Green ash is still one of the most commonly planted trees in South Dakota, and considering the number of trees in windbreaks, along urban streets, and in yards already, it is a surprise anyone would think we need more. In addition to the numerous pest problems we already have with this tree, the looming threat of emerald ash borer should make us a little more cautious about wholesale recommending the use of this tree. We also need to be more vigilant in examining dying ash. Emerald ash borer is presently as close as the Twin Cities of Minnesota (Minneapolis-St. Paul) and the Twin Cities of Kansas City (Missouri and Kansas). These infestations were detected before the borer was well-established, perhaps only present for four years. This is in contrast with the Michigan experience where the insect went undetected for a decade or more. Recent studies indicate that year 8 is the tipping point, if not detected by this point, the borer population and tree mortality quickly expands. So the quicker it is identified and contained, the slower the spread. Unfortunately it is not easy to detect. There are also lots of other insects that like to feed on ash. It is important to be able to determine whether what you see on a dying ash is one of our native pests or the emerald ash borer.
Some common pests for ash trees include:
Above: Clearwing ash borers typically leave exit holes about the size of a pencil.
The most common ash borer in South Dakota is our native clearwing ash borer (Podosesia syringae). This insect makes an exit hole about the size of a pencil (1/4 inch) and usually the ground beneath the holes is covered with powdery sawdust. The galleries are often found deep within the wood, rather than just beneath the bark, and they are usually clean of material.
Above: Carpenterworms are among the most common pests in ash trees.
Carpenterworm (Prionoxystus robiniae) is another common boring insect of ash trees. This insect creates an exit hole about 1/3 inch in diameter, slightly larger than a pencil. There will often be sawdust around the hole and on the ground beneath the tree. Sap may also be oozing from the holes and sometimes the empty pupal case left by the emerging adult insect can be found attached to the bark surrounding the exit holes.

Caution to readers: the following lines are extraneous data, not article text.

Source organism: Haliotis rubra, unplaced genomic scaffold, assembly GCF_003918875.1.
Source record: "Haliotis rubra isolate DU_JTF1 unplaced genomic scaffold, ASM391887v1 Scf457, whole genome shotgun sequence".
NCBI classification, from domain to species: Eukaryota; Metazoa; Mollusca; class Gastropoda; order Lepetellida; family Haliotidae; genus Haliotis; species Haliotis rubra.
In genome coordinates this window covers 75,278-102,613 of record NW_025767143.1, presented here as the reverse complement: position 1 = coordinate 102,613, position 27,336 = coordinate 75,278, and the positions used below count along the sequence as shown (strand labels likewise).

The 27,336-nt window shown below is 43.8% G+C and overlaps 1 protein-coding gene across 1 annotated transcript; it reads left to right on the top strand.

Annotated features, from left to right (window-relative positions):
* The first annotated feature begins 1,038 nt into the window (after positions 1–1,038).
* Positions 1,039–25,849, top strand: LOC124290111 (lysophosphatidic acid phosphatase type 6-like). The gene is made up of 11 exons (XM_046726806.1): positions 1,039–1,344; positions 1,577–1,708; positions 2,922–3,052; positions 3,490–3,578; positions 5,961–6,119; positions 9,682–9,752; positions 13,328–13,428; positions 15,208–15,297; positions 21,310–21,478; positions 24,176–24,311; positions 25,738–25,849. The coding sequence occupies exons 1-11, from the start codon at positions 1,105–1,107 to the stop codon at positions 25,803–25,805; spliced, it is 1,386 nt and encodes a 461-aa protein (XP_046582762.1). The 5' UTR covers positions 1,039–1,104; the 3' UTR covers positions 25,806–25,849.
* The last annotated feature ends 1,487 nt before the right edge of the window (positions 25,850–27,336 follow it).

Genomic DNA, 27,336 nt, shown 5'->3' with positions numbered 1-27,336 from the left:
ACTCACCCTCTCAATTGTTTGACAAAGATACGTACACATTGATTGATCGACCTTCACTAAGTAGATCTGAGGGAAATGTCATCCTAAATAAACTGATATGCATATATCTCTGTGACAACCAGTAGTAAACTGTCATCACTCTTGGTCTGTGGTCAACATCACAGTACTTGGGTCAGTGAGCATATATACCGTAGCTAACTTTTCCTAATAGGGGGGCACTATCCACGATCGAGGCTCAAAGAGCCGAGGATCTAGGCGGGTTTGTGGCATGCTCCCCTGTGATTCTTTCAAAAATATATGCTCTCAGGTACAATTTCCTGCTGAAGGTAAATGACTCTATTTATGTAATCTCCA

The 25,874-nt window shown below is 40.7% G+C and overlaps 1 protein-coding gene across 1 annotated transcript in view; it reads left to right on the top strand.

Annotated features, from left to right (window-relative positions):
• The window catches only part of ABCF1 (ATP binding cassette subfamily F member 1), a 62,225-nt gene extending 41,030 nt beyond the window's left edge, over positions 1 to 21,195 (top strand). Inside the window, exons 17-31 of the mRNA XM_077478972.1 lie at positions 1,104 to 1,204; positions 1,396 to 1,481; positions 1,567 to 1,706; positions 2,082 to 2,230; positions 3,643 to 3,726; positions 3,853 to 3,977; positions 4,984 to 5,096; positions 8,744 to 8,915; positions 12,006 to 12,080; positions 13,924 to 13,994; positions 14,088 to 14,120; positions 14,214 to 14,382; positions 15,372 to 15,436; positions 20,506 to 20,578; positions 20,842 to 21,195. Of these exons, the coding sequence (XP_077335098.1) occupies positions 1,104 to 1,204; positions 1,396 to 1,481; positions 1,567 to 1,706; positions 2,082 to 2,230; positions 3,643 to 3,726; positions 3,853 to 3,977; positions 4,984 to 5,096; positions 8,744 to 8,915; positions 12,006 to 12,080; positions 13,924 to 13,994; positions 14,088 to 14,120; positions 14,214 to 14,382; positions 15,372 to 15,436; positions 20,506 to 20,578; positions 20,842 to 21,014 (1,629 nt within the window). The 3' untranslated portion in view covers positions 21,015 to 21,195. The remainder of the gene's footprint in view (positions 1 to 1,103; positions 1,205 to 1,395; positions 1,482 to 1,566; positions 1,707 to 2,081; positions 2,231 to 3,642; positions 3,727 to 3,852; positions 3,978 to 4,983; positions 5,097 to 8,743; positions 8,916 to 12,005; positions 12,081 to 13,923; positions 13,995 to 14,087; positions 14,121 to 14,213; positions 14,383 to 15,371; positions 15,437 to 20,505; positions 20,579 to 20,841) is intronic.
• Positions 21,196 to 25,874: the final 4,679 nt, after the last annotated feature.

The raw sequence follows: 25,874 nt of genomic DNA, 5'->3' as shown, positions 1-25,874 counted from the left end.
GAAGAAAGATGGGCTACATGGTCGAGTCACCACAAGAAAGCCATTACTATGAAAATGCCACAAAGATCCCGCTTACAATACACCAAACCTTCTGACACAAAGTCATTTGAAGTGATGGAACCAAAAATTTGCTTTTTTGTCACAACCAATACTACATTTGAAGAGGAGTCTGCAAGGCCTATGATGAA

Above: Exit holes left by carpenterworms appear slightly larger than a pencil.
The galleries may be 5/8 inches wide, often empty of sawdust and extending deep into the tree. Trees infested by carpenterworms often have their branches weakened by the extensive tunneling, and affected branches often break off in high winds. Woodpecker activity is also common on trees infested by carpenterworms.
Above: Carpenterworms and clearwing borers can sometimes appear in the same tree.
It is possible to find both carpenterworms and clearwing borers tunneling in the same tree as the picture above shows. The clearwing ash borer larva, the one to the left, is about 1-inch long (at maturity) and is creamy white with a shiny brown head. The carpenterworm larvae, the one on the right, can become almost 3-inches long at maturity and is pinkish-white with a dark head. The clearwing ash borer has a one-year life cycle so you will typically only find the larvae in a tree from June to the following May. Carpenterworms may have a three-year life cycle so it is common to find larvae of various sizes at almost any month of the year.
Above: Redheaded & banded ash borers leave an oval-shaped exit hole.
Other common borers of dead or dying ash trees are the redheaded ash borer (Neoclytus acuminatus) and the banded ash borer (N. carprea). These insects create an oval exit hole, almost “fuzzy” D-shaped in appearance, and are about 1/4-inch diameter. The galleries beneath the bark are winding, often following the grain of the wood and are packed with sawdust-like material. They are similar to those created by the emerald ash borer. The primary difference will be that these galleries may extend deeper into the wood than those created by the emerald ash borer. If you cut into the wood beneath the bark and galleries are still present, the most likely cause is the redheaded or banded ash borer, not the emerald ash borer.
Above: An example of ash bark beetle damage.
Another group of insects that can be found boring into dying ash are the ash bark beetles (Hylesinus). There are at least two species in South Dakota, the eastern ash bark beetle (H. aculeatus) and the western ash bark beetle (H. californicus). These insects create a round exit hole 1/16-inch diameter, about the size of a BB, and often these holes will encircle a shoot. The galleries beneath the bark consist of a main tunnel with numerous smaller tunnels run off from it and following the wood grain.
Above: Emerald ash borers leave crisp, D-shaped exit holes.
The emerald ash borer creates a crisp D-shaped hole (1/8-inch) as it exits the tree. Their larvae form galleries just beneath the bark as they tunnel. These tunnels form a serpentine pattern and are filled with a sawdust-like material. There is no powdery sawdust on the trunk adjacent to the holes or on the ground beneath them.
Above: Serpentine patterns caused by emerald ash borer tunneling.
This is just a brief description of the common borers and bark beetles found in ash trees. If you are not sure if you are looking at symptoms and signs of the emerald ash borer or one of our native insects, please contact SDSU Extension Forestry Specialist John Ball or any forestry expert to have the pest identified. Better to know for sure than possibly miss an infestation.